I stumble in and order a coffee. “Milky or black?” I am asked by a handsome 20ish man dressed in white.
“Milky, please.” He says I should take a seat and I do. Some of the chairs have plastic wrap on the seats, like they are new. I notice that there are 6” white plastic trays on some of the tables and the one I sit at has the remains of dates on it. There are two men (middle-age) at a table by the door under a television which is turned to a talk show in a language I can’t understand. I take off my coat and the arm gets caught in the chair; one of the proprietors exiting the kitchen stops to help untangle me. I thank him and the gentleman in white brings me the coffee which is astoundingly good. Someone turns off the volume on the television and I look out the window of the café, notice the proprietor (middle-age, leaning against the counter with his arms crossed) is now engaged in what looks like a serious discussion with the two patrons. Above the counter is wallpaper which depicts cheetahs, shields, spears, and a woman with a child. I check the time and have about five minutes before I have to pack up to meet Bill at the Woodgrange Park Station. I check our supplies: photocopies of maps, pens, brochures of Richard House, slips with the website address. The proprietor approaches me and asks how I am.
“Good,” I reply. “This coffee is great.”
“Good, good. Where are you from?” He asks. I explain I am from America studying at Goldsmiths. He says he moved here from Somalia 20 years ago and has a daughter my age at university.
“I am sure she is a lot younger than me. What is she studying?” He replies with anything she wants and is quite shocked at my age. He says I must lead a peaceful life and not worry too much if I look so young. We talk briefly about violence and the civil war in Somalia and subsequent transition. I feel a sense of shame and need to apologize for what my country’s intervention and subsequent death toll, but he doesn’t seem bothered just curious and friendly. I notice the time and realize I am going to be late so I explain I have to run to meet my friend. He says I should come back. I follow him to the counter to pay and a waiter walks past me with a plate of fried meet and vegetables that smells delicious. The coffee comes to 60p. I walk out to meet Bill and we meet on the street. He says he wants to grab a coffee and go over our plans. I tell him I know just where to go.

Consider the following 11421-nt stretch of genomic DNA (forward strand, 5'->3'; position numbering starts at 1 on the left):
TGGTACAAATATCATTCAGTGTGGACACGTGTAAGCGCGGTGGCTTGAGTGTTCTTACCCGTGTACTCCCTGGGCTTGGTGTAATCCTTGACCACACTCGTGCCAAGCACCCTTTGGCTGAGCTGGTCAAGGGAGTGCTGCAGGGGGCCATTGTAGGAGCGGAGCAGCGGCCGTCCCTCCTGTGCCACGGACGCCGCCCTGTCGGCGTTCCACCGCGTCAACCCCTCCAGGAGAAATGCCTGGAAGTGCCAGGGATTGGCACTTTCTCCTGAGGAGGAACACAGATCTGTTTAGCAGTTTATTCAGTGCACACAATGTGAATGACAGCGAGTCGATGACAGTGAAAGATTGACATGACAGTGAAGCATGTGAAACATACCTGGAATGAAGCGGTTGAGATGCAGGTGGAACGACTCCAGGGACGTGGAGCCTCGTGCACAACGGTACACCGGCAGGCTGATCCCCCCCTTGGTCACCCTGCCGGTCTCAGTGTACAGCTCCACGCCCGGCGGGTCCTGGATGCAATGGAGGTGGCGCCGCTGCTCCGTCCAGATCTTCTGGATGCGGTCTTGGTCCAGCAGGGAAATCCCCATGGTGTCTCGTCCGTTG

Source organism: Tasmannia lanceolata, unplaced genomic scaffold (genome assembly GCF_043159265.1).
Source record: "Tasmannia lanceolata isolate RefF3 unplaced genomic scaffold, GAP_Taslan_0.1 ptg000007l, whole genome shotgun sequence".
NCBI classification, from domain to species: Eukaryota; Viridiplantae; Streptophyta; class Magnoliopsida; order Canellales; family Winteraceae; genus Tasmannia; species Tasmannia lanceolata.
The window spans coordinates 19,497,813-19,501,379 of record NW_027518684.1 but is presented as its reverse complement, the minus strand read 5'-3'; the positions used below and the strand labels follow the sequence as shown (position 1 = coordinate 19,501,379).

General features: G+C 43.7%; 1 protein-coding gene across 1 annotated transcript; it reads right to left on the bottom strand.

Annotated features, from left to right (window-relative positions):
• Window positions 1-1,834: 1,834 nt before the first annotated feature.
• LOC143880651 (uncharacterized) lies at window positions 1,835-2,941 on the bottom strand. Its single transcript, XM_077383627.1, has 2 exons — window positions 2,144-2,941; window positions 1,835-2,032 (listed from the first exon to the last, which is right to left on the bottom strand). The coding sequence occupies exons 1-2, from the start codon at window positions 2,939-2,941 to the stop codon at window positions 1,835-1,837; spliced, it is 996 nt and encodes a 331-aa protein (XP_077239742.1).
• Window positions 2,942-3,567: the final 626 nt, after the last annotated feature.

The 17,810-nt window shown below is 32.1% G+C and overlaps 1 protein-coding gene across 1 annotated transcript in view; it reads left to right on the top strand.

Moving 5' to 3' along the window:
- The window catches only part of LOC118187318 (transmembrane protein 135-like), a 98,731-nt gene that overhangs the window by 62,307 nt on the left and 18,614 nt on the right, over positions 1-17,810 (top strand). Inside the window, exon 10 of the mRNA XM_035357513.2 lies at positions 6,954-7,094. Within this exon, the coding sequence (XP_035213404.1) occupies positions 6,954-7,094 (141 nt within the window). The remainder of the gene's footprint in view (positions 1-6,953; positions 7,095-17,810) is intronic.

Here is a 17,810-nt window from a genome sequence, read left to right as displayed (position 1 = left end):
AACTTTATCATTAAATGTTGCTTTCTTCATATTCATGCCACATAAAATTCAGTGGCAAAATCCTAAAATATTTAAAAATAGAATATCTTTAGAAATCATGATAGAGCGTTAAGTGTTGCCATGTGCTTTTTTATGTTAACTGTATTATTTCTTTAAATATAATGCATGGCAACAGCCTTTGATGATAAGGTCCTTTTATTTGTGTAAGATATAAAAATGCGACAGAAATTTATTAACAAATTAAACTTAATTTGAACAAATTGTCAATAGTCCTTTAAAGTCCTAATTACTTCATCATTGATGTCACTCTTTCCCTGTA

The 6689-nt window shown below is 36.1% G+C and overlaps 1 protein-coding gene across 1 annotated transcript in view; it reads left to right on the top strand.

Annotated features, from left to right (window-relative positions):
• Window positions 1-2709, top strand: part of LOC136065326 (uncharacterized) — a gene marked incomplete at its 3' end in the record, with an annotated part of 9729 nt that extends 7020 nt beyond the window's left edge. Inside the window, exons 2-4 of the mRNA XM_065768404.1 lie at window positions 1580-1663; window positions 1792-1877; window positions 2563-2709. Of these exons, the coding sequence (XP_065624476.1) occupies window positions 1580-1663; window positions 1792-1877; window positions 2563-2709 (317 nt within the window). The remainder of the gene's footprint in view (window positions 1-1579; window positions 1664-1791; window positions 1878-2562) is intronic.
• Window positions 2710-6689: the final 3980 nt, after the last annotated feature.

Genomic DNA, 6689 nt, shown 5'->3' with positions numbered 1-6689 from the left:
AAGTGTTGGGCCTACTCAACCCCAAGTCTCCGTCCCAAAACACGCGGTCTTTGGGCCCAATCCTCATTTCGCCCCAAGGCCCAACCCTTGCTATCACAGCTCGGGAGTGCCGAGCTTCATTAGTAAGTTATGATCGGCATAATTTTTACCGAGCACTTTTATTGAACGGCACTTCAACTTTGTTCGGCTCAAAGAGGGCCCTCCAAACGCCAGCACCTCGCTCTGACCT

PEOPLE: ABU and JAMIL
LOCATION: Horn of Africa, Romford Rd, East Ham, London
SENSE: Smells from kitchen
It is quite now but Abu, the proprietor, says it gets busy for lunch and stays busy after 2PM. They are open from 8AM to 11PM and have been open for eight months. Jamil says their most popular dish is rice and meat. Abu entreats us to come back and sample some of the specialties.
LOCATION: High Street North and Plashet Grove, Newham, London
SENSE: Smells from restaurant, Sounds people speaking Tamil